Workers Struggles: Asia, Australia and the Pacific


India: Punjab police attack demonstrating paramedics

Six health workers were hospitalised and 30 arrested while trying to escape a brutal police attack on their protest march on March 6. An eye-witness said the police “did not even spare women workers but beat them up mercilessly”. Members of the Contract Multipurpose Health Workers Union were attempting to march to the Punjab chief minister’s village home in Badal to demand regularisation of their services.

According to a union official, contract paramedics who work as multi-purpose health workers, staff nurses, radiographers, laboratory technicians and drivers have been demanding regularisation of their services for many years. “The government has been making false promises,” he said, “so we decided to lodge a protest in front of the chief minister’s home.”

West Bengal tea estate workers impose bans

Over 30,000 temporary workers on 80 plantations in the Darjeeling district are blocking tea shipments from the estates. The GJM Plantation Labour Union imposed the ban as part of a pay campaign.

The union wants the basic daily wage of 67 rupees ($US1.50) increased to 120 rupees for non-skilled workers, 140 for semi-skilled and 154 for skilled employees. The Darjeeling Tea Planters Association and the union have begun negotiations on the workers’ claims.

Bangladeshi road and highway employees strike

Over 1,200 Roads and Highways Department (RHD) employees struck on Tuesday for the day and held sit-in protests at RHD premises in Rajishi, Patuakhali, Mouluibazar, Sylhet and Jessore to demand job regularisation. Union officials representing over 7,600 non-regular RHD employees said their members were not being paid their entitlements, including festival bonuses, pensions and gratuities. The unions threatened to escalate the industrial action if workers’ demands were not met.

Pakistani doctors on strike

Young Doctors Association (YDA) members in three government hospitals in Rawalpindi walked off the job on Tuesday to protest the Punjab government’s failure to honour an agreement it made in January to increase doctors’ salaries by 100 percent. The YDA also demanded that the National Accountability Bureau vacate the girls’ hostel, which the bureau has occupied for over a year.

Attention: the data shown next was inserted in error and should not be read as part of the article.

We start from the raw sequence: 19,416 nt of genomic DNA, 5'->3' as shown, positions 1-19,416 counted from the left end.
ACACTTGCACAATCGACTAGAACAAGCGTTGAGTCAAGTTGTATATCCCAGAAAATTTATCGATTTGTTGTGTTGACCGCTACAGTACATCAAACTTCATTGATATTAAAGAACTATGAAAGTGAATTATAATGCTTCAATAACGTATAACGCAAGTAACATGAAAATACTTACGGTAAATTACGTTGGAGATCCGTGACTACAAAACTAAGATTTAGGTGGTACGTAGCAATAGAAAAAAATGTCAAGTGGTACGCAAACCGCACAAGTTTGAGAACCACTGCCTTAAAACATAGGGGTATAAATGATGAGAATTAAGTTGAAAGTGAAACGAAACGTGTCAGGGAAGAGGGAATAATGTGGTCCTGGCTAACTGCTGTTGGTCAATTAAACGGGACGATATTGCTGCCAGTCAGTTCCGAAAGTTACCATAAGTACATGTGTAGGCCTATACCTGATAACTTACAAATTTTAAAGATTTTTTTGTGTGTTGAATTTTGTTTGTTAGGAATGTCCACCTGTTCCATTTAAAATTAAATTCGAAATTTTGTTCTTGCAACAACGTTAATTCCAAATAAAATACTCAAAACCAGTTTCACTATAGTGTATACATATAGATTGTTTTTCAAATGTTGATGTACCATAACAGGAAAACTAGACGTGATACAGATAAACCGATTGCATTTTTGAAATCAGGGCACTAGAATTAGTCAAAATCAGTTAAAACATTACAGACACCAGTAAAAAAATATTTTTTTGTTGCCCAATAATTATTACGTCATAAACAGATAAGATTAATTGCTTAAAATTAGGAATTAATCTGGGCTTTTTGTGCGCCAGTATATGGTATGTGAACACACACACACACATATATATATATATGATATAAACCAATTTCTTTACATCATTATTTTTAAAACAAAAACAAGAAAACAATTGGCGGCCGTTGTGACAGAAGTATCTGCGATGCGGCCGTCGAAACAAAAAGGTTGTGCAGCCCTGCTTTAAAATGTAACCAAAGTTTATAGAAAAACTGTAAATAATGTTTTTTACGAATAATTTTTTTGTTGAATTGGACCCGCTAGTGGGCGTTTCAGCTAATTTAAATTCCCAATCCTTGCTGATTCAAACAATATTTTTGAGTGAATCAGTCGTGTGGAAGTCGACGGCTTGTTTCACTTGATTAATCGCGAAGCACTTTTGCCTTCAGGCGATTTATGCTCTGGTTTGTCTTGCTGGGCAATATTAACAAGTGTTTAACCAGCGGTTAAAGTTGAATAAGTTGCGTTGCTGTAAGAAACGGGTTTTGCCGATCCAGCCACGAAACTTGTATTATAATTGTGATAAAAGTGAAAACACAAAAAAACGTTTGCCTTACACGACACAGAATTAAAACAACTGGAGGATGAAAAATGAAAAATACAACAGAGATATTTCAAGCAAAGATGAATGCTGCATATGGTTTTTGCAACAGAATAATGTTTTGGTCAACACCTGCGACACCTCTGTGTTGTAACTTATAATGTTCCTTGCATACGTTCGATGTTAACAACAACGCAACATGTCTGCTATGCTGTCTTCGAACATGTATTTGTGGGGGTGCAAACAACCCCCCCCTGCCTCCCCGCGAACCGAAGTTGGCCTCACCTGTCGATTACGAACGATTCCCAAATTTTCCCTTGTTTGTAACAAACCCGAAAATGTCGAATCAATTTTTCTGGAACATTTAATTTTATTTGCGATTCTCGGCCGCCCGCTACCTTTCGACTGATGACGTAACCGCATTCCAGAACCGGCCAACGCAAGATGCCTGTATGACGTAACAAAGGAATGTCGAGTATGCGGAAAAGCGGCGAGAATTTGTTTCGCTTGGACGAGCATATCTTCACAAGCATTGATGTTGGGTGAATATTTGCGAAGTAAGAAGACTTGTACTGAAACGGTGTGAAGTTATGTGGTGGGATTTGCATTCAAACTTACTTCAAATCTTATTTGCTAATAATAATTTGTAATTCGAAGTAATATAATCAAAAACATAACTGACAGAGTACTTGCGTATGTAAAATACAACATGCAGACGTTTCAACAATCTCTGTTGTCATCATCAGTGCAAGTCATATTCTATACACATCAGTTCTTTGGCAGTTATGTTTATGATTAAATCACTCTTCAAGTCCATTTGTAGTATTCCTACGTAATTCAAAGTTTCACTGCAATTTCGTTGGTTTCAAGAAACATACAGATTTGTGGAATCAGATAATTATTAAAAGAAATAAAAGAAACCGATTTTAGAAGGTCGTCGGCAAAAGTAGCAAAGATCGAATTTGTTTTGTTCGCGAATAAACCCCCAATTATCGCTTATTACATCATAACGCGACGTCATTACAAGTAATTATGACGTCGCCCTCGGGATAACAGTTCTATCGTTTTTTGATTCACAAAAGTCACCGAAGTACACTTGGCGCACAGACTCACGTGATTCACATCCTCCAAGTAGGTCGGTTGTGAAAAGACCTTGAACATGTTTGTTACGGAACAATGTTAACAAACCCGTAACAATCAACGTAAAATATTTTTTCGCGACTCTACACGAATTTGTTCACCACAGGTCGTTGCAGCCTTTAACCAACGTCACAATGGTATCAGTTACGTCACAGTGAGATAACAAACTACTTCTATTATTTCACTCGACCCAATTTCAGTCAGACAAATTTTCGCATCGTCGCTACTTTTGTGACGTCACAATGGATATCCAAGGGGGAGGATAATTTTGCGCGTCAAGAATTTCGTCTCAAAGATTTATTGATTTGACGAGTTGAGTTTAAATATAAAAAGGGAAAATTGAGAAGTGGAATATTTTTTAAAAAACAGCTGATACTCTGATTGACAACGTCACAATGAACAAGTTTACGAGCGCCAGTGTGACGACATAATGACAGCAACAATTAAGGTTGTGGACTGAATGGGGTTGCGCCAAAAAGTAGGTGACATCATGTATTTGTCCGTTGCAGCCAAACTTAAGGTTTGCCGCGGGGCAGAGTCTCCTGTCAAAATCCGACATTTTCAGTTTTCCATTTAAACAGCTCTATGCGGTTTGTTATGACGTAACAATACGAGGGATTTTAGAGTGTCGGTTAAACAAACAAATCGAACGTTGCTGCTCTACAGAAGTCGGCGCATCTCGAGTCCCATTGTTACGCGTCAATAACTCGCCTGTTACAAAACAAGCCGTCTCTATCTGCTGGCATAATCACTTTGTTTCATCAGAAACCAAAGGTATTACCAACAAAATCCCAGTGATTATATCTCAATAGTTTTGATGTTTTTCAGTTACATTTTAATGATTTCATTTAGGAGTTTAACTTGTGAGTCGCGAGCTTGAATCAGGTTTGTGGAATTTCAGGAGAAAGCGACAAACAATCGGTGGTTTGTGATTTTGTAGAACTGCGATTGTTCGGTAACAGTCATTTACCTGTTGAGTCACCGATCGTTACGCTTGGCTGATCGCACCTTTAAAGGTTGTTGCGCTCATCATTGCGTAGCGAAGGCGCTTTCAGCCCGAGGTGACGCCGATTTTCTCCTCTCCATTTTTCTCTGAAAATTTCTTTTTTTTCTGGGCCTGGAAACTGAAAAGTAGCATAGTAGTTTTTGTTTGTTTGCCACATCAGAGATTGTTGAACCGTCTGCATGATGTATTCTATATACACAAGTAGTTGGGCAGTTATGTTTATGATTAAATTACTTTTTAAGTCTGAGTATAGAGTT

YDA members have set up temporary shelters on the grounds of the hospitals to provide free treatment while negotiations with the government are in progress.

Sri Lankan supplementary medical workers protest

Supplementary medical workers, including medical laboratory technologists, pharmacists, radiologists, occupational therapists and physiotherapists, picketed the ministry of health in central Colombo on March 2 over five demands. The medical workers want promotions, a 25 percent professional allowance, filling of vacancies and duty-free vehicle permits. They held a 24-hour national strike last month over the same demands.

Korean university cleaners on strike

Up to 860 contract cleaners and janitors at three private universities in Seoul struck and began a sit-in protest on Tuesday to demand improved wages. Employed by nine outsourcing companies at Korea University, Ewha Womans University and Yonsei University, the workers want their hourly pay increased to 5,180 won ($US4.60). Employers have only offered 4,320 won an hour, the government’s approved minimum wage.

Their strike follows a 49-day sit-in by cleaners and guards at Hongik University in Seoul. The sit-in ended after their employers made a tentative agreement to increase hourly rates for cleaners to 4,450 won and 3,560 won for guards.

Philippine Airlines union issues strike notice

On Monday, the Philippine Airlines Employees Association (PALEA) filed a strike notice with the Department of Labor and Employment, accusing the airline of refusing to negotiate with the union. PALEA said it had submitted its collective bargaining agreement (CBA) to PAL six months ago but management had refused to negotiate until its temporarily halted staff restructure proposals were implemented.

In 2009, PAL announced a cost-cutting plan to outsource over 2,600 jobs, including in-flight catering services, airport services (ground, cargo and ramp handling), and call centre reservations. PALEA claimed that workers would be rehired by contractors on reduced wages and conditions and barred from joining a union. Strike action by PALEA members was put on hold last December following an intervention by Philippines President Benigno Aquino. Fearing a public backlash if the strike occurred during the Christmas holiday period, he ordered the airline to put its job-cutting restructure plan on hold.

PALEA members have not had a wage increase or improved benefits and conditions since 1998 when the union sided with the government and suspended their CBA for ten years, a condition for the airline’s reopening and rehabilitation. The union now is complaining that the moratorium expired in 2007 and that PAL is “guilty of bad faith” for backtracking on new CBA talks.

Vietnamese motorcycle workers strike

Over 3,000 employees at the Yamaha Motor plant in Hanoi walked off the job on Monday to demand a salary increase. The striking motorcycle workers want a 19 percent increase in the basic monthly salary—from 1.65 million dong ($US78.6) to 2.03 million dong—along with a rise in housing and other social allowances.